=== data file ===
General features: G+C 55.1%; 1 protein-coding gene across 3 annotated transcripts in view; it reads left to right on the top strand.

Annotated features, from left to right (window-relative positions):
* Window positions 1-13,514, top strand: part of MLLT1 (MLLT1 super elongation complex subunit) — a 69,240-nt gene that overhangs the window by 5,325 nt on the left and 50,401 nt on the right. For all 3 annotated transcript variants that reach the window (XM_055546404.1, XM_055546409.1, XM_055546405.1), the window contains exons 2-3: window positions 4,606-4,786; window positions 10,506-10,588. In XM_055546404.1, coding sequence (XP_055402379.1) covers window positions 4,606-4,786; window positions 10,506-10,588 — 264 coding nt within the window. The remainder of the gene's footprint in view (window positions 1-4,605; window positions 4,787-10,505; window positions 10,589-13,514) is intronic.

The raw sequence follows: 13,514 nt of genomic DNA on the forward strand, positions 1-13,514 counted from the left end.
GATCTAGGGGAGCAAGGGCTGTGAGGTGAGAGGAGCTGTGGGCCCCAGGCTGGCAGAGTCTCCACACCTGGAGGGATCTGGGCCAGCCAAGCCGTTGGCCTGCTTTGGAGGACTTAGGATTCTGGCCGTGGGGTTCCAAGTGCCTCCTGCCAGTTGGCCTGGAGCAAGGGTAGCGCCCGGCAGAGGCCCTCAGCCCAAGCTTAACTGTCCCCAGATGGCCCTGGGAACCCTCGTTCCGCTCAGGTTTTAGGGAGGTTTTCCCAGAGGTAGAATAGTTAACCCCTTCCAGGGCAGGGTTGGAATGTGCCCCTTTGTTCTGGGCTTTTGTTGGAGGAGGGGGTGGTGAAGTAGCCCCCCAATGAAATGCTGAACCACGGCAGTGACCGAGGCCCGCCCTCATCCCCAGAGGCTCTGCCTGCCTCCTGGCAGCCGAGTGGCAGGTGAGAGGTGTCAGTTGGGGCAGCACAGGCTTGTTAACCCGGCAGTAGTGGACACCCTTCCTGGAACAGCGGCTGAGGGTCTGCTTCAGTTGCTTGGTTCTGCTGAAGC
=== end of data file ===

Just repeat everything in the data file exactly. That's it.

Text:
General features: G+C 55.1%; 1 protein-coding gene across 3 annotated transcripts in view; it reads left to right on the top strand.

Annotated features, from left to right (window-relative positions):
* Window positions 1-13,514, top strand: part of MLLT1 (MLLT1 super elongation complex subunit) — a 69,240-nt gene that overhangs the window by 5,325 nt on the left and 50,401 nt on the right. For all 3 annotated transcript variants that reach the window (XM_055546404.1, XM_055546409.1, XM_055546405.1), the window contains exons 2-3: window positions 4,606-4,786; window positions 10,506-10,588. In XM_055546404.1, coding sequence (XP_055402379.1) covers window positions 4,606-4,786; window positions 10,506-10,588 — 264 coding nt within the window. The remainder of the gene's footprint in view (window positions 1-4,605; window positions 4,787-10,505; window positions 10,589-13,514) is intronic.

The raw sequence follows: 13,514 nt of genomic DNA on the forward strand, positions 1-13,514 counted from the left end.
GATCTAGGGGAGCAAGGGCTGTGAGGTGAGAGGAGCTGTGGGCCCCAGGCTGGCAGAGTCTCCACACCTGGAGGGATCTGGGCCAGCCAAGCCGTTGGCCTGCTTTGGAGGACTTAGGATTCTGGCCGTGGGGTTCCAAGTGCCTCCTGCCAGTTGGCCTGGAGCAAGGGTAGCGCCCGGCAGAGGCCCTCAGCCCAAGCTTAACTGTCCCCAGATGGCCCTGGGAACCCTCGTTCCGCTCAGGTTTTAGGGAGGTTTTCCCAGAGGTAGAATAGTTAACCCCTTCCAGGGCAGGGTTGGAATGTGCCCCTTTGTTCTGGGCTTTTGTTGGAGGAGGGGGTGGTGAAGTAGCCCCCCAATGAAATGCTGAACCACGGCAGTGACCGAGGCCCGCCCTCATCCCCAGAGGCTCTGCCTGCCTCCTGGCAGCCGAGTGGCAGGTGAGAGGTGTCAGTTGGGGCAGCACAGGCTTGTTAACCCGGCAGTAGTGGACACCCTTCCTGGAACAGCGGCTGAGGGTCTGCTTCAGTTGCTTGGTTCTGCTGAAGC